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Patient education: Hospital-acquired pneumonia (The Basics)

Patient education: Hospital-acquired pneumonia (The Basics)

What is pneumonia? — Pneumonia is a lung infection that can cause a fever, cough, and trouble breathing (figure 1). The lung infection is usually caused by bacteria. But occasionally, it can also be caused by viruses or other germs.

Doctors use the term "hospital-acquired" when a person catches an infection during a hospital stay. Doctors use the term "community-acquired" when a person catches an infection in their daily life.

Hospital-acquired pneumonia is usually more serious than community-acquired pneumonia. That's because people who get hospital-acquired pneumonia are usually already sick.

One type of hospital-acquired pneumonia is called "ventilator-associated pneumonia." It happens in people who have a breathing tube and are attached to a breathing machine, called a ventilator.

What are the symptoms of hospital-acquired pneumonia? — Common symptoms of hospital-acquired pneumonia include:

Fever

Coughing up yellow or green mucus

Trouble breathing

Breathing much faster than usual

Is there a test for hospital-acquired pneumonia? — Yes. To check for a lung infection, the doctor will do:

A chest X-ray

Lab tests on a sample of mucus that is coughed up – Sometimes, the doctor needs to put a tube into the lungs to get a sample of mucus.

Blood and urine tests

How is hospital-acquired pneumonia treated? — Treatment can involve:

Antibiotics – Doctors treat hospital-acquired pneumonia caused by bacteria with antibiotic medicines. These medicines kill the bacteria that are causing the infection. People usually get these medicines through a thin tube that goes into a vein, called an "IV."

The medicines used to treat hospital-acquired pneumonia are sometimes different than those used to treat community-acquired pneumonia. That's because the germs that cause hospital-acquired pneumonia are more likely to be "resistant" to antibiotics. This means that they are harder to kill. Because of this, doctors often treat hospital-acquired pneumonia with antibiotics that work against resistant bacteria. Sometimes, doctors use more than 1 antibiotic at the same time.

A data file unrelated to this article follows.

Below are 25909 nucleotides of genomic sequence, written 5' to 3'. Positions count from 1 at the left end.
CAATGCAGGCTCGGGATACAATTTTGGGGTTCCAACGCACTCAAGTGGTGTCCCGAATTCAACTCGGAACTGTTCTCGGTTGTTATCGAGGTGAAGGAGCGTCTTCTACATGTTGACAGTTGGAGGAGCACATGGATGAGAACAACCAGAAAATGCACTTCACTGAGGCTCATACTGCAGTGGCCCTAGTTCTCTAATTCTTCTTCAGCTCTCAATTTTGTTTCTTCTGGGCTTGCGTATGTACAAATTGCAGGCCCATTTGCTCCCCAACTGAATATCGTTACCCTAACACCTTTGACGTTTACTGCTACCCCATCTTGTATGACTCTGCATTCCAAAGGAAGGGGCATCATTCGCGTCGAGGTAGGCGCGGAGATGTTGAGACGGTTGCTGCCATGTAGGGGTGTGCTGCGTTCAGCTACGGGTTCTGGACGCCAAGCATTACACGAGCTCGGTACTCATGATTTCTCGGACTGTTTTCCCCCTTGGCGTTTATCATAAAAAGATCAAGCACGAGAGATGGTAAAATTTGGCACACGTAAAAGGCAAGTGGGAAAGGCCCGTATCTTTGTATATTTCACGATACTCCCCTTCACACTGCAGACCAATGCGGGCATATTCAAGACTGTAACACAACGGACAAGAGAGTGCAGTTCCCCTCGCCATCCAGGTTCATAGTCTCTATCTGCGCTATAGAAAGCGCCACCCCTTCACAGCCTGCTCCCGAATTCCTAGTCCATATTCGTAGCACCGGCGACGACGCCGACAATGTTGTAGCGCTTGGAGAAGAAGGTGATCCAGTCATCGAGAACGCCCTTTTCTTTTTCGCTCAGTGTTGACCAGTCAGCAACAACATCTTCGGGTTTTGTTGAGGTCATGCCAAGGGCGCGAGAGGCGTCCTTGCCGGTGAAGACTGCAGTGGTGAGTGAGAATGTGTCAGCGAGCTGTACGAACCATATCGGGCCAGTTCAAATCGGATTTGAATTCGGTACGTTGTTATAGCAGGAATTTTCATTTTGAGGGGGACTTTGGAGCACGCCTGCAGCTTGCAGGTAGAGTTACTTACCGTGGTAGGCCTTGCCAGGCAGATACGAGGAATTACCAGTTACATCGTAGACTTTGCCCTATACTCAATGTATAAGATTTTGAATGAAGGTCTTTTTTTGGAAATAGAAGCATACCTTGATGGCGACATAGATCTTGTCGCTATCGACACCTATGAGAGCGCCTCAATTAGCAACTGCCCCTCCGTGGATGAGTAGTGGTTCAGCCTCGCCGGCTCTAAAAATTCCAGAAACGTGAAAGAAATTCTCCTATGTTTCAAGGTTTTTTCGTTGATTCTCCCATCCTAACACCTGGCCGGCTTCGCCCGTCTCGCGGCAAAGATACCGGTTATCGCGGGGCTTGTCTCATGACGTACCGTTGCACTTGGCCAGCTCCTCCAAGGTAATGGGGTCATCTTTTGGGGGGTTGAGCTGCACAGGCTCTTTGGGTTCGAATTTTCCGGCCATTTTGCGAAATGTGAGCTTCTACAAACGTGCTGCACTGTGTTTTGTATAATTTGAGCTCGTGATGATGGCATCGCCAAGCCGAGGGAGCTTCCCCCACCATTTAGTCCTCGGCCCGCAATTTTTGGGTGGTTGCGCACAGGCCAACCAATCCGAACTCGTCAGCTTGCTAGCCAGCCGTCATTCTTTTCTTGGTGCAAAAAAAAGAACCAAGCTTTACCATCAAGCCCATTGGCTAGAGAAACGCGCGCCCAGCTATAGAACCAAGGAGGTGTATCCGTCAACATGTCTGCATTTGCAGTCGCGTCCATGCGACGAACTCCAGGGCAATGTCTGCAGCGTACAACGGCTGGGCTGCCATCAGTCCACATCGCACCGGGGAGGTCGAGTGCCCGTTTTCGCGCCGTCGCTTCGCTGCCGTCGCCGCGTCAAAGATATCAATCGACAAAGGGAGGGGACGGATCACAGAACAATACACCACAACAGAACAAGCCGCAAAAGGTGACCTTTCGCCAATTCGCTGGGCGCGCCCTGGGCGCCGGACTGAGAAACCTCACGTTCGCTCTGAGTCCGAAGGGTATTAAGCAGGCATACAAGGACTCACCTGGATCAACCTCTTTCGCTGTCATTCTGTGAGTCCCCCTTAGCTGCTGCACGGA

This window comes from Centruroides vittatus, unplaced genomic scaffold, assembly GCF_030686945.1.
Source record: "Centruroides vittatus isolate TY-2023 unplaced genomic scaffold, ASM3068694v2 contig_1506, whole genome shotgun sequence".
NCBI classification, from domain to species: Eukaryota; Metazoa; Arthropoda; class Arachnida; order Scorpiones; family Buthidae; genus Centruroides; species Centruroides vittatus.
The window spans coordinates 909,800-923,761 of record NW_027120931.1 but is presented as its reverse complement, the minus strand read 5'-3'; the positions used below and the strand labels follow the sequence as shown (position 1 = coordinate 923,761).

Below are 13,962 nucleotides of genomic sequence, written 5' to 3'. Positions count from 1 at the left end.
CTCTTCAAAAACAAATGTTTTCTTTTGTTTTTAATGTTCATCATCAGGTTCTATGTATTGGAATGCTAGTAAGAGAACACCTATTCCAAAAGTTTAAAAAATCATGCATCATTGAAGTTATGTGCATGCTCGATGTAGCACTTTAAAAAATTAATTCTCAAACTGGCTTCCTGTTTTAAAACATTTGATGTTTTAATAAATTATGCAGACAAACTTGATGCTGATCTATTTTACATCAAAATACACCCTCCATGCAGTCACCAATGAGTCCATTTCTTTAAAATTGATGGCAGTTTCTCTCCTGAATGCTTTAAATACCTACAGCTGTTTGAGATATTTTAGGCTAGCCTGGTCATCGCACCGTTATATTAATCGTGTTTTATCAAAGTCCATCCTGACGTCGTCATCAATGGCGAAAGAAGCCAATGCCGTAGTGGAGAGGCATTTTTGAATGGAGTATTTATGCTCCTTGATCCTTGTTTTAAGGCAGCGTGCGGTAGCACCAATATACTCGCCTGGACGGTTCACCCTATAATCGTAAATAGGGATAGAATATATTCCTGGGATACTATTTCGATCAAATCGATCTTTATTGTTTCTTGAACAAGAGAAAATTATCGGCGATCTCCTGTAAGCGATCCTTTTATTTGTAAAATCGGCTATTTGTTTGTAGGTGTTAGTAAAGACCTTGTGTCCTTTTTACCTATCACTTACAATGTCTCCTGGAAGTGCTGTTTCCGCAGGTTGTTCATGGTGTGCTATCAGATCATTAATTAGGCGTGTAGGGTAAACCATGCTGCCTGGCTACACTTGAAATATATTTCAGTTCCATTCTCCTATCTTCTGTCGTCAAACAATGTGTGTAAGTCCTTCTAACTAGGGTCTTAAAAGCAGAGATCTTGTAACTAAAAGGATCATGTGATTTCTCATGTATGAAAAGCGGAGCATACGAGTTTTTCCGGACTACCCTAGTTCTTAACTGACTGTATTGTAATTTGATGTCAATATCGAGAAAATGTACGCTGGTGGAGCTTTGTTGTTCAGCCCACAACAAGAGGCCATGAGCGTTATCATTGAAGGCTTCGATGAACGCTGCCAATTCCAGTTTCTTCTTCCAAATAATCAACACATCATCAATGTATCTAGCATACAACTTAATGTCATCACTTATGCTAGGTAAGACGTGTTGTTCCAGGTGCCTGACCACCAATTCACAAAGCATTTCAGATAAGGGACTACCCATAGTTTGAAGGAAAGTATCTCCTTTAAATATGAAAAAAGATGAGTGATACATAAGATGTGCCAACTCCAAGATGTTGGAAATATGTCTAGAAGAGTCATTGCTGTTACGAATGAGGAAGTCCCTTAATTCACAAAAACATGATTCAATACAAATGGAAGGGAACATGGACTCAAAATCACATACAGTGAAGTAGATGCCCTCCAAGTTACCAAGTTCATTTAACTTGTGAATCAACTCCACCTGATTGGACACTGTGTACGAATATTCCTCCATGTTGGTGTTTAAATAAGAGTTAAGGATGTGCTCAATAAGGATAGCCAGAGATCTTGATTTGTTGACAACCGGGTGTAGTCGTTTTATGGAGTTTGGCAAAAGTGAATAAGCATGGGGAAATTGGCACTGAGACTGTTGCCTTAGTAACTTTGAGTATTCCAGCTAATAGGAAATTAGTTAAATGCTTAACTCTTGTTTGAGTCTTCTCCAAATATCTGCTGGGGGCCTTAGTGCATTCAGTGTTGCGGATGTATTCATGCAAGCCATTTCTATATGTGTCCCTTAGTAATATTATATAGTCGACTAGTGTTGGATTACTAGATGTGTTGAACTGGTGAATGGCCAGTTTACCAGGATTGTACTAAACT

Oxygen – Some people with hospital-acquired pneumonia are also treated with extra oxygen. This can help them breathe more easily. Extra oxygen can be given through 2 small tubes that fit into your nostrils or through a mask that goes over your nose and mouth.

People who are very sick sometimes get oxygen through a special breathing tube that goes in the mouth and down into the lungs. The other end of the tube is attached to a breathing machine.

Most people start to feel better within a few days of starting treatment. But a cough from pneumonia can last weeks or months after treatment.

Can hospital-acquired pneumonia be prevented? — In the hospital, doctors and nurses do certain things to try to prevent people from getting hospital-acquired pneumonia. For example, they:

Wash their hands often – This helps to avoid spreading germs.

Remove a person's breathing tube as soon as they no longer need it

The staff will also take special care when a person does need to be on a breathing machine. They will:

Use suction to clear mucus from the mouth, nose, and breathing tube

Raise the head of the bed when a person is on a breathing machine – This lowers the chance that fluids in the mouth and throat will go into the lungs.

Clean the person's mouth and teeth regularly

More on this topic

Patient education: Pneumonia in adults (The Basics)
Patient education: Shortness of breath (The Basics)
Patient education: Medical care during advanced illness (The Basics)
Patient education: Methicillin-resistant Staphylococcus aureus (MRSA) (The Basics)
Patient education: Multidrug-resistant organisms (The Basics)

Patient education: Pneumonia in adults (Beyond the Basics)
Patient education: Methicillin-resistant Staphylococcus aureus (MRSA) (Beyond the Basics)

This topic retrieved from UpToDate on: Jun 02, 2024.
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